‘Redeployed’ officials behind export crackdown, says customs

A modernisation programme to digitise local export processes may lie behind the puzzling clampdown that has left local food exporters reeling. Apparently customs officials have been cancelling their duty-free status on exports to Europe.

Following the Mail & Guardian’s article last week, customs and border management of the South African Revenue Service confirmed that the refusal to grant some local food exports EUR1 certificates, which allows them to enter Europe duty-free, were not prompted by European complaints over any abuse of its trade protocol with South Africa. Instead, the clampdown was entirely self-inflicted, led by local customs officials.

The protocol states that only products with less than 15% non-South African content, or those that have undergone a “complex process” of beneficiation, qualify as duty-free. Cape Town customs branch manager Nicholas Madlebe said neither the protocol nor the exporters’ products had changed. But the digitising process had freed up officials who had been processing trade documentation manually. They were now deployed to check the veracity of the exporters’ self-assessments.

Madlebe said the move was a sharpening of customs officials’ focus in carrying out their normal mandate. But the experience of Turqle Trading, a Cape Town-based export firm, suggests a Kafkaesque dysfunction in customs’ EUR1 process. Turqle founder Pieter Swart said his company had been slapped with fines amounting to thousands of rands after the rejection of their self-­assessments. Their smoked olive oil was rejected as noncompliant despite the fact that “the olives are grown near Paarl, the oil is made there, we smoke it near Villiersdorp and it is bottled in Wellington”.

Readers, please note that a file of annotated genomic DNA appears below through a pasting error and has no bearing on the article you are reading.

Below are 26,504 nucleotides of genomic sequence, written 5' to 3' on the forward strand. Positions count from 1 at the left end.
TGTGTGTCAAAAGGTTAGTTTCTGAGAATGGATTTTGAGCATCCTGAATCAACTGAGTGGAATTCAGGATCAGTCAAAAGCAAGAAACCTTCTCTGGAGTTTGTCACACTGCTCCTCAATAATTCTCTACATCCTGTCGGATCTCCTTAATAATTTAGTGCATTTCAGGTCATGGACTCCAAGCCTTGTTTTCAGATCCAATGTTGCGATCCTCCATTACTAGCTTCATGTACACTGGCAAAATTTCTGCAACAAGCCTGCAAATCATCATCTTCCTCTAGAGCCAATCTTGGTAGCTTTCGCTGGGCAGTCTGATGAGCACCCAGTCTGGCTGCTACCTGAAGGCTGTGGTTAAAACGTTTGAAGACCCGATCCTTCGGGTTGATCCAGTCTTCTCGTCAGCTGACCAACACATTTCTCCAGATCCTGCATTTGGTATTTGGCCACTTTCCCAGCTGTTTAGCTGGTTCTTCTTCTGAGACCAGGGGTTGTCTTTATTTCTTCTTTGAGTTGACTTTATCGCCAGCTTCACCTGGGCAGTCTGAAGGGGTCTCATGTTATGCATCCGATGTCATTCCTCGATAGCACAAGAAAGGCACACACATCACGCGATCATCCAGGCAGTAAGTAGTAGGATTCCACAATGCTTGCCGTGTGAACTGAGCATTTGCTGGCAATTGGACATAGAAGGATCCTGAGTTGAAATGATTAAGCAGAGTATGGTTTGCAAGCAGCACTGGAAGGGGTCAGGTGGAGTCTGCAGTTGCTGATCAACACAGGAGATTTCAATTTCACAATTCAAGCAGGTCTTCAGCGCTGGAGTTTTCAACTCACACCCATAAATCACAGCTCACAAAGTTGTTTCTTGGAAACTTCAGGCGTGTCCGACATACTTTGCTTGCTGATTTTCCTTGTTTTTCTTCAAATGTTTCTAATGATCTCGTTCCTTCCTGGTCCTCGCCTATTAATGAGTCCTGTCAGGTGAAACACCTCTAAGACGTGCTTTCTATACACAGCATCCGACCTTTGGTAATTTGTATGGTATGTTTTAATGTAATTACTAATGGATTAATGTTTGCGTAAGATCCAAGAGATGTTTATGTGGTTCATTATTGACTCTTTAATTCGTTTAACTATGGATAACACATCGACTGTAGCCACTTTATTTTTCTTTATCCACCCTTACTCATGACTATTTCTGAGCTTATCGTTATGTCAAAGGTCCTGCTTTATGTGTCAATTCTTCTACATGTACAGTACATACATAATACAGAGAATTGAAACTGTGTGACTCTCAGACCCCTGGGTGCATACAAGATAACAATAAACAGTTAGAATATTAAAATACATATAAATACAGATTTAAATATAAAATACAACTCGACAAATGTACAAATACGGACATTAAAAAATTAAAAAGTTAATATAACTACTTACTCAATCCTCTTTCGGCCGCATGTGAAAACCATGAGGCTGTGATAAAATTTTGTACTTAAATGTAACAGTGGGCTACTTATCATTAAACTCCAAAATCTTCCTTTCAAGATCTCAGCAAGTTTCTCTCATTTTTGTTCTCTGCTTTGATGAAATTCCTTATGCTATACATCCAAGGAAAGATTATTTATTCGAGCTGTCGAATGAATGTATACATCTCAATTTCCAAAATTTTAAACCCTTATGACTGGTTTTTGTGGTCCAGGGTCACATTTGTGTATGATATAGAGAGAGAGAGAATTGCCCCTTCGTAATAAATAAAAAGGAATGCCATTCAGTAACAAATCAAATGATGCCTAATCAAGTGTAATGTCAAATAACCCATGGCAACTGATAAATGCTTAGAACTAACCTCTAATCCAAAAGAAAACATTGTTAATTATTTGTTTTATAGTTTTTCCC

Madlebe said he could not comment on the specifics of a case as he was just a branch manager and not one of the technical experts. Exporters also complained bitterly about obtuse responses from customs to their requests for an explanation. They said customs officials simply refer them to the protocol, which officials interpreted in a narrow, nit-picking manner.


Madlebe said he was shocked to hear complaints about the lack of communication as the customs agency’s door was always open. There was also an internal mechanism to appeal the decisions made by officials, he said. But exporter Cape Herb and Spice is skipping the lengthy appeals process and will fight customs in court.

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